Law Seminars International Presents: Call from Anywhere for a One-Hour Expert Analysis by Phone on

FTC v. Actavis
Practical Implications of the Landmark Supreme Court Decision

July 16, 2013
Call in from Anywhere!
12-1 pm Pacific / 3-4 pm Eastern

Who Should Call In

Attorneys, executives, government officials, policy-makers and others with interest in antitrust issues surrounding pharmaceutical patents.

Why You Should Call In

On June 17, 2013, the Supreme Court in FTC v. Actavis, Inc. issued a landmark decision addressing the antitrust implications of reverse-payment settlements between brand-name pharmaceutical companies and generic challengers. The Supreme Court rejected both tests commonly used by circuit courts in favor of the same traditional Rule of Reason test that applies to most other antitrust claims. This important decision is likely to create more questions than answers and will complicate decision-making by those engaged in pharmaceutical patent litigation.

Antitrust agencies and class-action plaintiffs have universally challenged these reverse-payment settlements, also known as "pay to delay" settlements because of their common use by brand-name pharmaceuticals to pay off rivals who would otherwise market their own low-cost version of popular brand name drugs. The Supreme Court's decision is a victory for federal regulators seeking to challenge such payments under antitrust laws. However, challenges to the settlements must still meet the customary Rule of Reason test by showing that it is harmful to competition. The Court also offered its own guidance to district courts, not only on the process for resolving these antitrust claims, but also on substantive issues that are likely to reoccur in future cases.

In this one-hour TeleBriefing, a distinguished panel with expertise in reverse-payment settlements and the intersection of antitrust and intellectual property law will discuss the practical implications of this landmark case and related antitrust issues involving pharmaceutical patents.

What You Will Learn

What Attendees Have Said About Similar Programs


Tuesday, July 16, 2013

12:00 pm

FTC v. Actavis

Introduction & Overview

Jarod M. Bona, Esq., Of Counsel, Moderator
DLA Piper / San Diego, CA

Plaintiff's Perspective

Markus H. Meier, Esq., Assistant Director, Health Care Division, Bureau of Competition,
Federal Trade Commission / Washington, DC

Defendant's Perspective

Rohit K. Singla, Esq., Partner
Munger Tolles & Olson LLP / San Francisco, CA

1:00 pm

Q & A (for up to 30 minutes)



Individual rate: $150

Group rate: $100 per person attending on the same line

Financial aid is available to those who qualify. Contact our office for more information.

Continuing Education Credits

This TeleBriefing qualifies for 1.0 Washington CLE credits. For CLE credits in other states:

We will apply for credits in the following states: AK, AL, AZ, AR, CA, CT, GA, IA, ID, IL, IN, KS, KY, LA, ME, MN, MO, MS, NC, ND, NE, NH, NM, NV, NY (experienced attorneys only), OK, OR, PA, RI, SC, TN, TX, UT, VA, VT, WI, WV, and WY.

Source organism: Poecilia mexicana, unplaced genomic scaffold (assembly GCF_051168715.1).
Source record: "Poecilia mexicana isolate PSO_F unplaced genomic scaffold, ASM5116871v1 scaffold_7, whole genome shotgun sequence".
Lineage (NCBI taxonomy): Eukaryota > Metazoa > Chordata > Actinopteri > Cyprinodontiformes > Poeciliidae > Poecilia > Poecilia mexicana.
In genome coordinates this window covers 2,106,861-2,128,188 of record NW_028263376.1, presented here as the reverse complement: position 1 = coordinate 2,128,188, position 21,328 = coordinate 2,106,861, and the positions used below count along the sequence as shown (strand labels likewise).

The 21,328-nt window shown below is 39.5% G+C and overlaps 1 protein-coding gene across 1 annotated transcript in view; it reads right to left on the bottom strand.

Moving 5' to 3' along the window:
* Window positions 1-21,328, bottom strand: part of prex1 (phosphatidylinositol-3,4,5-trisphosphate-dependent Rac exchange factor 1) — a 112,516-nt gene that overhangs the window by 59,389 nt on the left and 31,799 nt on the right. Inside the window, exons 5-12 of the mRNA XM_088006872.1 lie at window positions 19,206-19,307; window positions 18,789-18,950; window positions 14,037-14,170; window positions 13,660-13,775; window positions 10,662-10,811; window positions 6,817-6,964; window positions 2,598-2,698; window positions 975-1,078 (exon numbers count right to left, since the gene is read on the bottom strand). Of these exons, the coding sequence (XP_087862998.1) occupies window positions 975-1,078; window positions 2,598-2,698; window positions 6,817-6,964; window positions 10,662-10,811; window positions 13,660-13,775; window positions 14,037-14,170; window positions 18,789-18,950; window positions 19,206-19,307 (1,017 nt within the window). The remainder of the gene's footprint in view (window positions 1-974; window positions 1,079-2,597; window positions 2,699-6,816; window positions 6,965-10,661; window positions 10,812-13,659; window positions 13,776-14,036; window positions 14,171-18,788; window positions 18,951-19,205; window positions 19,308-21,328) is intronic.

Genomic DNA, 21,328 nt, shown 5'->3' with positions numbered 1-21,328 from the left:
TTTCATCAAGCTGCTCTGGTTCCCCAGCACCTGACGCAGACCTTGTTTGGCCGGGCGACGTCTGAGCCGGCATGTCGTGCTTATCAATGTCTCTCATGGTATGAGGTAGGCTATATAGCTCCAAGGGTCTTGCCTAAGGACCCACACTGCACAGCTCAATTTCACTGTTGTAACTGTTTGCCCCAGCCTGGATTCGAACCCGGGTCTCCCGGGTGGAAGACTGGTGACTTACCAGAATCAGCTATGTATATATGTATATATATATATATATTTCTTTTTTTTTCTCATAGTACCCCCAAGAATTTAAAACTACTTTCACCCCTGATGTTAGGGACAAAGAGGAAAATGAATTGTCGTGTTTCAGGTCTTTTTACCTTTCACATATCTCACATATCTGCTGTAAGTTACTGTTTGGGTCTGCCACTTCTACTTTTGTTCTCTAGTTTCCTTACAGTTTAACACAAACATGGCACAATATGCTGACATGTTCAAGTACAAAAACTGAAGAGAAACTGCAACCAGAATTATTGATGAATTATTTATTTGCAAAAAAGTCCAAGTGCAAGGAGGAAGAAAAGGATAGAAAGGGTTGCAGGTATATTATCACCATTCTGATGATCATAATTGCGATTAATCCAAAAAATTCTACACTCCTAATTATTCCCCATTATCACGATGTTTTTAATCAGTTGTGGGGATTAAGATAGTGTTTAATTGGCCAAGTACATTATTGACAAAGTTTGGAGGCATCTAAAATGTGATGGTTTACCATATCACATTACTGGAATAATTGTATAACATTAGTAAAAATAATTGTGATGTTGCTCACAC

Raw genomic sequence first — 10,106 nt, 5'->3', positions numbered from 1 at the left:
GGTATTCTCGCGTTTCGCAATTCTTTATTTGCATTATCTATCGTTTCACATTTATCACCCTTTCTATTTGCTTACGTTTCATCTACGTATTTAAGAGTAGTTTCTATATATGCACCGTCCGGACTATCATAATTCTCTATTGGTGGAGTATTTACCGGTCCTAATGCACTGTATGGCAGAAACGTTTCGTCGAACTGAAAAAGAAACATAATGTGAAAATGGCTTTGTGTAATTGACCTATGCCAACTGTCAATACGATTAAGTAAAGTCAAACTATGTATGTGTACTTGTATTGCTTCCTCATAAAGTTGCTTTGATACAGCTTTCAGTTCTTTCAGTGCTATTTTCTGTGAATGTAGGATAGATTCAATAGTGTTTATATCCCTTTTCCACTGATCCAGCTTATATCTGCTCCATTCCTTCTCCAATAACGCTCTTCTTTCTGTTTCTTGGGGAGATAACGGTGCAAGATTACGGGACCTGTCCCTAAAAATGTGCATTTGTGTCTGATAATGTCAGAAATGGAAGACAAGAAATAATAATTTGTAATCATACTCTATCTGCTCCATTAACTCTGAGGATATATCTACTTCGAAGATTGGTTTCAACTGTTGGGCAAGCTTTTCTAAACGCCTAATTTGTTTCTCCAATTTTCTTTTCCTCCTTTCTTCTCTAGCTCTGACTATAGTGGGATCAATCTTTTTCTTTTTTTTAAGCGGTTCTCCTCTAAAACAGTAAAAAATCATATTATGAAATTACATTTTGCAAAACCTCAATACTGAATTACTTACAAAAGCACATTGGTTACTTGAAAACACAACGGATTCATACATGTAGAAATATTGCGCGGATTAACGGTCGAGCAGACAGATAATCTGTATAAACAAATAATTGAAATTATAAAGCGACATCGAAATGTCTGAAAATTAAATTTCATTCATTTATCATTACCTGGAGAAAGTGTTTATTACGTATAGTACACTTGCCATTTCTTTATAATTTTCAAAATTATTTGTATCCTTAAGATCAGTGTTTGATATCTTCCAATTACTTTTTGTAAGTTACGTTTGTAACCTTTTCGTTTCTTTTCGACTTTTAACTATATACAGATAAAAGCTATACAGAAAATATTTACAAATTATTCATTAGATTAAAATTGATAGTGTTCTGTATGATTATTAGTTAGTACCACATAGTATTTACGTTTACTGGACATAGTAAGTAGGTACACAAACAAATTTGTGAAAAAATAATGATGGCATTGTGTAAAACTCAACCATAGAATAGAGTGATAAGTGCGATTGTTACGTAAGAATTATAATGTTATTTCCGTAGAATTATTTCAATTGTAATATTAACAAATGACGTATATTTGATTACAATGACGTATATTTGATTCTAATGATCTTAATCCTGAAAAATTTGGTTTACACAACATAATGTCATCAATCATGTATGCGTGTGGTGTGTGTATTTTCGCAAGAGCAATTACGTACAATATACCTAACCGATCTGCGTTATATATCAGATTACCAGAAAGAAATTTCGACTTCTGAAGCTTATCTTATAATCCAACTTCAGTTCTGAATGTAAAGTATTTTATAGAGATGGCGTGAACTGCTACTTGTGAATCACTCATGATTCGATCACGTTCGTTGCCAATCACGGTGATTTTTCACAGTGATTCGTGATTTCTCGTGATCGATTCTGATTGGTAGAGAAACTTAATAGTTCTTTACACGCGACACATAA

You can self-report for credits in: CO, DE, FL, HI, MT, and NJ.

CLE credits currently are not available in: DC, MA, MD, MI, OH, or SD.

If you need other types of credits, please call us at (206) 567-4490.

Call In Info

The dial-in number and a link to the materials will be emailed to you the day before the TeleBriefing. All orders are processed within one business day of receipt.

If You Cannot Dial In

An entire audio recording and the written materials are available for $150. You may choose to receive the files via email, on a CD or on a flash drive. Programs are available 48 hours after the TeleBriefing or from the date we receive payment. CD and flashdrive orders are sent via First Class mail within two business days after the TeleBriefing or from the date we receive payment.
Order Homestudy

Cancellation & Substitution

You may substitute another person at any time or receive a recording of the program (see If You Cannot Attend).

Our Distinguished Panel

Jarod M. Bona is an antitrust and competition attorney for DLA Piper. He has recently represented technology, consumer, manufacturing, banking, insurance, energy and other Fortune 500 clients in civil and governmental actions involving antitrust, unfair competition, RICO, fraud, breach of fiduciary duty, breach of contract, business torts, products liability, malicious prosecution, securities laws and alleged kickbacks. He has also represented clients in numerous state and federal appellate courts throughout the country, and has recently argued before the Eighth Circuit and Minnesota Court of Appeals. Mr. Bona is a frequent commentator on antitrust developments, and writes several articles each year for a variety of publications.

Markus H. Meier, Assistant Director in charge of the Health Care Division at the Federal Trade Commission, leads an office comprised of more than thirty-five lawyers and other professionals who investigate and litigate alleged violations of the antitrust law by physicians and other health-care professionals, pharmaceutical companies, hospitals and health plans. Previously he was with the law firm of Collier, Shannon, Rill & Scott where he worked on private antitrust litigation and counseling, and represented clients before the FTC and Department of Justice.

Rohit K. Singla, litigation partner at Munger Tolles & Olson LLP, focuses on antitrust and intellectual property issues in high-technology sectors. Mr. Singla has developed a particular specialty in the intersection of antitrust and intellectual property, such as antitrust challenges to patent settlements, claims of sham patent litigation, technological tying and intellectual property defenses to antitrust claims.He has represented clients in a wide range of industries, including software, entertainment, videogames, pharmaceuticals and medical devices.